But when the Hundred Years' War brought a real national conflict between England and France, when archery became of supreme importance, and a large proportion even of the cavalry were mercenary soldiers, then the exigencies of serious warfare swept away much of that outward display and those class-conventions on which chivalry had always rested.
The English king, forgetting his fathers experiences, endeavoured to ride down the enemy by headlong frontal charges of his men-at-arms, and made practically no attempt to use his archery to advantage.
Whatever may have been the immediate genesis of the myth - and it may well be sought in the heartless forest laws - its vitality was assured by the English love of archery and historical repetition.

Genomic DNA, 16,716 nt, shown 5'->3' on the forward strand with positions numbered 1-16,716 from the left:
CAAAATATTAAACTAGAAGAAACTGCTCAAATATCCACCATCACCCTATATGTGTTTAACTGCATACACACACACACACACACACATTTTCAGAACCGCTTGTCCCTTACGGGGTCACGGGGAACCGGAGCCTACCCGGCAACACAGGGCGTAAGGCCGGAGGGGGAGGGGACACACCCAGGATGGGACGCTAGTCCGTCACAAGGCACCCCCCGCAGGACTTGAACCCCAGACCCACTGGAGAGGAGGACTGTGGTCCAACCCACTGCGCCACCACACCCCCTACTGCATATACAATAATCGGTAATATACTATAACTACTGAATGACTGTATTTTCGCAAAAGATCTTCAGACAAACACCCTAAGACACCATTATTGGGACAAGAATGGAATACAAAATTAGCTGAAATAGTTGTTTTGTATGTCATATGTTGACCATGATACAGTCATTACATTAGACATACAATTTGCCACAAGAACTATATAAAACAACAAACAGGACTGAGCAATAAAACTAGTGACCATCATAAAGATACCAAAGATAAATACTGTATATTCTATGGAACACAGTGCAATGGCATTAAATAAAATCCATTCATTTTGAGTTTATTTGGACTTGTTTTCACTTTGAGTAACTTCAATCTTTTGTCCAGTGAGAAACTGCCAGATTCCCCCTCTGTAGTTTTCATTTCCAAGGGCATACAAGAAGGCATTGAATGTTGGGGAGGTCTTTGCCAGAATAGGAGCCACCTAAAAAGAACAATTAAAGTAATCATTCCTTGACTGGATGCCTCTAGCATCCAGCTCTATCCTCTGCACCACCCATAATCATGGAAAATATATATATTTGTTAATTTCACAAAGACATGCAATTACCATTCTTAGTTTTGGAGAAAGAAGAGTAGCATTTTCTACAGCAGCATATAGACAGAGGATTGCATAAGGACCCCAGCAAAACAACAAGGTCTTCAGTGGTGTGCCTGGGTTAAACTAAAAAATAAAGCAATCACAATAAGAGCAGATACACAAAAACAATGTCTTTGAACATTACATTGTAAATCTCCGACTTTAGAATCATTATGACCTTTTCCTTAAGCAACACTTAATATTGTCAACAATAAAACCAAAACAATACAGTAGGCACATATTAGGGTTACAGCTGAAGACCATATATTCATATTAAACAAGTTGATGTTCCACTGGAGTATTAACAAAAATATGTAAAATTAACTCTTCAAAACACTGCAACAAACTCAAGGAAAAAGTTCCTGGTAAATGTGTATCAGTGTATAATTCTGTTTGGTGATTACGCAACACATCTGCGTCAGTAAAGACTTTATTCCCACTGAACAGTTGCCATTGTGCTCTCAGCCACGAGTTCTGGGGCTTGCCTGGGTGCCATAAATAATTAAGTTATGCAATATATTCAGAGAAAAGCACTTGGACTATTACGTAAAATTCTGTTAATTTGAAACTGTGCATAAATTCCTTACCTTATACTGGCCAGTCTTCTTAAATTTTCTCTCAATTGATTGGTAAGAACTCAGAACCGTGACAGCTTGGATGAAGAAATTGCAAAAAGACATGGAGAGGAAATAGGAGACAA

The odds against the prince were far heavier than those of Crecy, but by taking up a strong position and using the national tactics which combined the use of archery and dismounted men-atarms, the younger Edward not merely beat off his assailants in a long defensive fight, but finally charged out upon them, scattered them, and took King John prisoner (Sept.
In the 4th century their place was taken by ten sophronistae (one for each tribe), who, as the name implies, took special interest in the morals of those under them, their military training being in the hands of experts, of whom the chief were the hoplomachus, the acontistes, the toxotes and the aphetes (instructors respectively in the use of arms, javelin-throwing, archery and the use of artillery engines).